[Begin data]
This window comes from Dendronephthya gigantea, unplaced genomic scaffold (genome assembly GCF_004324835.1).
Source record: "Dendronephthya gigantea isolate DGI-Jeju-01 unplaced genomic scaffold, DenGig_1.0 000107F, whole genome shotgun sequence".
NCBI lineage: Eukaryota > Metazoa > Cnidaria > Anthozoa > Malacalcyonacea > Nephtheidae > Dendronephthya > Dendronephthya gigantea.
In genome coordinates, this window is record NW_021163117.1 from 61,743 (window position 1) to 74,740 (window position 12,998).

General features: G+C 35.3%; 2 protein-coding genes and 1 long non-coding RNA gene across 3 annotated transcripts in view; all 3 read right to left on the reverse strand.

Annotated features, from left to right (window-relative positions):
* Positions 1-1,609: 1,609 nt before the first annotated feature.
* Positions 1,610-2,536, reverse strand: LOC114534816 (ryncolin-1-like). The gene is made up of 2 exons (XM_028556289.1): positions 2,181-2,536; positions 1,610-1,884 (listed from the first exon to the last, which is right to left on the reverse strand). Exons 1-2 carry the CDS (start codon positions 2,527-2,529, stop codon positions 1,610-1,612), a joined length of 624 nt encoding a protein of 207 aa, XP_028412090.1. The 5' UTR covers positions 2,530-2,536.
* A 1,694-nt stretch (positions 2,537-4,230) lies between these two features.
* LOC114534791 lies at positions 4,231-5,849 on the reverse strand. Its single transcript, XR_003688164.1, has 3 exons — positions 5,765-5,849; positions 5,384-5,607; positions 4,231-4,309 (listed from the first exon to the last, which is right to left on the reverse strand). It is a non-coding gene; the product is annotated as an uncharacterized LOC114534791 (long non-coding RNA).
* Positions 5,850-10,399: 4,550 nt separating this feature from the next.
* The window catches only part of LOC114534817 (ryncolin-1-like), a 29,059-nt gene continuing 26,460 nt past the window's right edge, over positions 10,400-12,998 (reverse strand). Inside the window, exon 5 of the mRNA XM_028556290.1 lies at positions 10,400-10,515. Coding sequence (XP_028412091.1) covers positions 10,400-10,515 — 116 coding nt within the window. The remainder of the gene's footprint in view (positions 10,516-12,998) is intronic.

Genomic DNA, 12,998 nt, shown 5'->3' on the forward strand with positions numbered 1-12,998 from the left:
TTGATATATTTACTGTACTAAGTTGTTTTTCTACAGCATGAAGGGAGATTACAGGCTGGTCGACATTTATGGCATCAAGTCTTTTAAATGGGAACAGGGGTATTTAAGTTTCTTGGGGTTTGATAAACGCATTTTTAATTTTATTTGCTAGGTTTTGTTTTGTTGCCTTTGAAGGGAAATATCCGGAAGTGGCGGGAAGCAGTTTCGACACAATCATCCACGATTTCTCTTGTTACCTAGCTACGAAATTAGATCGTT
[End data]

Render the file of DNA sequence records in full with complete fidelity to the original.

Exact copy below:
This window comes from Dendronephthya gigantea, unplaced genomic scaffold (genome assembly GCF_004324835.1).
Source record: "Dendronephthya gigantea isolate DGI-Jeju-01 unplaced genomic scaffold, DenGig_1.0 000107F, whole genome shotgun sequence".
NCBI lineage: Eukaryota > Metazoa > Cnidaria > Anthozoa > Malacalcyonacea > Nephtheidae > Dendronephthya > Dendronephthya gigantea.
In genome coordinates, this window is record NW_021163117.1 from 61,743 (window position 1) to 74,740 (window position 12,998).

General features: G+C 35.3%; 2 protein-coding genes and 1 long non-coding RNA gene across 3 annotated transcripts in view; all 3 read right to left on the reverse strand.

Annotated features, from left to right (window-relative positions):
* Positions 1-1,609: 1,609 nt before the first annotated feature.
* Positions 1,610-2,536, reverse strand: LOC114534816 (ryncolin-1-like). The gene is made up of 2 exons (XM_028556289.1): positions 2,181-2,536; positions 1,610-1,884 (listed from the first exon to the last, which is right to left on the reverse strand). Exons 1-2 carry the CDS (start codon positions 2,527-2,529, stop codon positions 1,610-1,612), a joined length of 624 nt encoding a protein of 207 aa, XP_028412090.1. The 5' UTR covers positions 2,530-2,536.
* A 1,694-nt stretch (positions 2,537-4,230) lies between these two features.
* LOC114534791 lies at positions 4,231-5,849 on the reverse strand. Its single transcript, XR_003688164.1, has 3 exons — positions 5,765-5,849; positions 5,384-5,607; positions 4,231-4,309 (listed from the first exon to the last, which is right to left on the reverse strand). It is a non-coding gene; the product is annotated as an uncharacterized LOC114534791 (long non-coding RNA).
* Positions 5,850-10,399: 4,550 nt separating this feature from the next.
* The window catches only part of LOC114534817 (ryncolin-1-like), a 29,059-nt gene continuing 26,460 nt past the window's right edge, over positions 10,400-12,998 (reverse strand). Inside the window, exon 5 of the mRNA XM_028556290.1 lies at positions 10,400-10,515. Coding sequence (XP_028412091.1) covers positions 10,400-10,515 — 116 coding nt within the window. The remainder of the gene's footprint in view (positions 10,516-12,998) is intronic.

Genomic DNA, 12,998 nt, shown 5'->3' on the forward strand with positions numbered 1-12,998 from the left:
TTGATATATTTACTGTACTAAGTTGTTTTTCTACAGCATGAAGGGAGATTACAGGCTGGTCGACATTTATGGCATCAAGTCTTTTAAATGGGAACAGGGGTATTTAAGTTTCTTGGGGTTTGATAAACGCATTTTTAATTTTATTTGCTAGGTTTTGTTTTGTTGCCTTTGAAGGGAAATATCCGGAAGTGGCGGGAAGCAGTTTCGACACAATCATCCACGATTTCTCTTGTTACCTAGCTACGAAATTAGATCGTT